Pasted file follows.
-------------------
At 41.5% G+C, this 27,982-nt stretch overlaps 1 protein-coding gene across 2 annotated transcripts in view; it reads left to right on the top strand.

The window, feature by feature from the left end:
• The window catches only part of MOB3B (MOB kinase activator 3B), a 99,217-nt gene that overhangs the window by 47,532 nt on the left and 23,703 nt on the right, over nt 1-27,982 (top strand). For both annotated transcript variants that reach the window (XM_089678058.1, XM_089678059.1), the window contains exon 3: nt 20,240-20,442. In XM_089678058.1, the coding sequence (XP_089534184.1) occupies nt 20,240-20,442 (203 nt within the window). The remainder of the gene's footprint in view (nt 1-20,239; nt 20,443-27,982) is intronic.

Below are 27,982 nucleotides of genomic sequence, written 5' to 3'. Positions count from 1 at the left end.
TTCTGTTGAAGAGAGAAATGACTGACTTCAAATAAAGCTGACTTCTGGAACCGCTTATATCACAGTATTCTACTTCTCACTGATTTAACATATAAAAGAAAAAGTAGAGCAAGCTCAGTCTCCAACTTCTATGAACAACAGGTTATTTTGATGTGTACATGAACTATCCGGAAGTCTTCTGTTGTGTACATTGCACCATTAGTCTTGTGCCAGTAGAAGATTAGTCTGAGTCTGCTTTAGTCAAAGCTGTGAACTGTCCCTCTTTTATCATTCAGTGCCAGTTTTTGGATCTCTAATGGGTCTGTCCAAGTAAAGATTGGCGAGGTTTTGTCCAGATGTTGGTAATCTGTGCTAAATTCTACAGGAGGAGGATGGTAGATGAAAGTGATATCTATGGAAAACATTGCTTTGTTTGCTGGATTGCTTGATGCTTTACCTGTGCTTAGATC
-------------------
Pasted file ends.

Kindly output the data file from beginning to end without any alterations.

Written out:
At 41.5% G+C, this 27,982-nt stretch overlaps 1 protein-coding gene across 2 annotated transcripts in view; it reads left to right on the top strand.

The window, feature by feature from the left end:
• The window catches only part of MOB3B (MOB kinase activator 3B), a 99,217-nt gene that overhangs the window by 47,532 nt on the left and 23,703 nt on the right, over nt 1-27,982 (top strand). For both annotated transcript variants that reach the window (XM_089678058.1, XM_089678059.1), the window contains exon 3: nt 20,240-20,442. In XM_089678058.1, the coding sequence (XP_089534184.1) occupies nt 20,240-20,442 (203 nt within the window). The remainder of the gene's footprint in view (nt 1-20,239; nt 20,443-27,982) is intronic.

Below are 27,982 nucleotides of genomic sequence, written 5' to 3'. Positions count from 1 at the left end.
TTCTGTTGAAGAGAGAAATGACTGACTTCAAATAAAGCTGACTTCTGGAACCGCTTATATCACAGTATTCTACTTCTCACTGATTTAACATATAAAAGAAAAAGTAGAGCAAGCTCAGTCTCCAACTTCTATGAACAACAGGTTATTTTGATGTGTACATGAACTATCCGGAAGTCTTCTGTTGTGTACATTGCACCATTAGTCTTGTGCCAGTAGAAGATTAGTCTGAGTCTGCTTTAGTCAAAGCTGTGAACTGTCCCTCTTTTATCATTCAGTGCCAGTTTTTGGATCTCTAATGGGTCTGTCCAAGTAAAGATTGGCGAGGTTTTGTCCAGATGTTGGTAATCTGTGCTAAATTCTACAGGAGGAGGATGGTAGATGAAAGTGATATCTATGGAAAACATTGCTTTGTTTGCTGGATTGCTTGATGCTTTACCTGTGCTTAGATC